Front Psychiatry. 2017 Oct 5;8:195. doi: 10.3389/fpsyt.2017.00195.
Reward processing, which plays a critical role in adaptive behavior, is impaired in addiction disorders, which are accompanied by functional abnormalities in brain reward circuits. Internet gaming disorder, like substance addiction, is thought to be associated with impaired reward processing, but little is known about how it affects learning, especially when feedback is conveyed by less-salient motivational events. Here, using both monetary (±500 KRW) and symbolic (Chinese characters “right” or “wrong”) rewards and penalties, we investigated whether behavioral performance and feedback-related neural responses are altered in Internet game overuse (IGO) group. Using functional MRI, brain responses for these two types of reward/penalty feedback were compared between young males with problems of IGO (IGOs, n = 18, mean age = 22.2 ± 2.0 years) and age-matched control subjects (Controls, n = 20, mean age = 21.2 ± 2.1) during a visuomotor association task where associations were learned between English letters and one of four responses. No group difference was found in adjustment of error responses following the penalty or in brain responses to penalty, for either monetary or symbolic penalties. The IGO individuals, however, were more likely to fail to choose the response previously reinforced by symbolic (but not monetary) reward. A whole brain two-way ANOVA analysis for reward revealed reduced activations in the IGO group in the rostral anterior cingulate cortex/ventromedial prefrontal cortex (vmPFC) in response to both reward types, suggesting impaired reward processing. However, the responses to reward in the inferior parietal region and medial orbitofrontal cortex/vmPFC were affected by the types of reward in the IGO group. Unlike the control group, in the IGO group the reward response was reduced only for symbolic reward, suggesting lower attentional and value processing specific to symbolic reward. Furthermore, the more severe the Internet gaming overuse symptoms in the IGO group, the greater the activations of the ventral striatum for monetary relative to symbolic reward. These findings suggest that IGO is associated with bias toward motivationally salient reward, which would lead to poor goal-directed behavior in everyday life.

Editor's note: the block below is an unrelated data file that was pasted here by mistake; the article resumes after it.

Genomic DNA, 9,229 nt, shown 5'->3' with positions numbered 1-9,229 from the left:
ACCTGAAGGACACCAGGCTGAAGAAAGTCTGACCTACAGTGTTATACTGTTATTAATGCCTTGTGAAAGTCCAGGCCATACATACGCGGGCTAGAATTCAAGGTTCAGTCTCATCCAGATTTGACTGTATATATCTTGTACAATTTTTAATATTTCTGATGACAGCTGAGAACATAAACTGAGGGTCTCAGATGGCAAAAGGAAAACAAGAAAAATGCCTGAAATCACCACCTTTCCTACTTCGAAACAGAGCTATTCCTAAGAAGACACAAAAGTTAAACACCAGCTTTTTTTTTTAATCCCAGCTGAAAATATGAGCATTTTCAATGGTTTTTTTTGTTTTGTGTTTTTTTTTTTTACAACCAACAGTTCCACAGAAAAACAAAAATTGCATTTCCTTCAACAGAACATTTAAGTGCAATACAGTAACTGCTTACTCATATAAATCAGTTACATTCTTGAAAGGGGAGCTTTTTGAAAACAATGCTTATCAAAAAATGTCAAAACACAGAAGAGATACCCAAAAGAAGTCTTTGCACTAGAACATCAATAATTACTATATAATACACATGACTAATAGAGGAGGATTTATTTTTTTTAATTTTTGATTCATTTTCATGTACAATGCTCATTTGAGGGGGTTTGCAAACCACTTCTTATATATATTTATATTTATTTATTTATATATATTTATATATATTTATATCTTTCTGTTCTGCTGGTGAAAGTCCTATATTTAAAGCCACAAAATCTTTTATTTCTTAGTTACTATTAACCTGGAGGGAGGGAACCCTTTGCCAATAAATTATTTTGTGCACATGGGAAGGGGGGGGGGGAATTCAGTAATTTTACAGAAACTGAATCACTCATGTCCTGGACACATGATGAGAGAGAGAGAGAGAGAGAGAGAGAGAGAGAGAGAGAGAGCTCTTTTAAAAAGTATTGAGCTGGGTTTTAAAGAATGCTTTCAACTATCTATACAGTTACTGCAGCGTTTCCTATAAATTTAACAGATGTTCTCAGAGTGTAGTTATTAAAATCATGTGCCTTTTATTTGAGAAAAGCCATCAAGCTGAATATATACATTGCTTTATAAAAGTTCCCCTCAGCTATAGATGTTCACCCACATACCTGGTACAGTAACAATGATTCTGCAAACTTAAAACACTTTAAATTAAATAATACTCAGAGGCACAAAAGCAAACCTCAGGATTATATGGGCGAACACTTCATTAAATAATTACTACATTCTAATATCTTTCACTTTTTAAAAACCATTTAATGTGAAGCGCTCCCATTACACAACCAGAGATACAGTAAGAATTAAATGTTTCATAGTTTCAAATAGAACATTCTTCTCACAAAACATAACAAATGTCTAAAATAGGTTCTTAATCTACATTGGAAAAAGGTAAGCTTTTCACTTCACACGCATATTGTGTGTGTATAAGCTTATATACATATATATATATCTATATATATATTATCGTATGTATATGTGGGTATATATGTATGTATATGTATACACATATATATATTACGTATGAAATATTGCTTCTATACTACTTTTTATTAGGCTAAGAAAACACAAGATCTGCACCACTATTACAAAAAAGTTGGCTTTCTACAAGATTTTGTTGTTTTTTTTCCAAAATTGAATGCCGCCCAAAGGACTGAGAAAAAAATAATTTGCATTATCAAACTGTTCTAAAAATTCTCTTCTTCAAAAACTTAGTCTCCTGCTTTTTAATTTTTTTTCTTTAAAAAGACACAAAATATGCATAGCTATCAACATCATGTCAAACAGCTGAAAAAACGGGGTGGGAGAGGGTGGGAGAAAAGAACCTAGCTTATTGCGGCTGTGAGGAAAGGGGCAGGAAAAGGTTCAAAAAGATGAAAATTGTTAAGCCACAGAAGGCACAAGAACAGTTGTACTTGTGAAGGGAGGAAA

KEYWORDS: internet gaming disorder; feedback learning; reward value; ventral striatum; ventromedial prefrontal cortex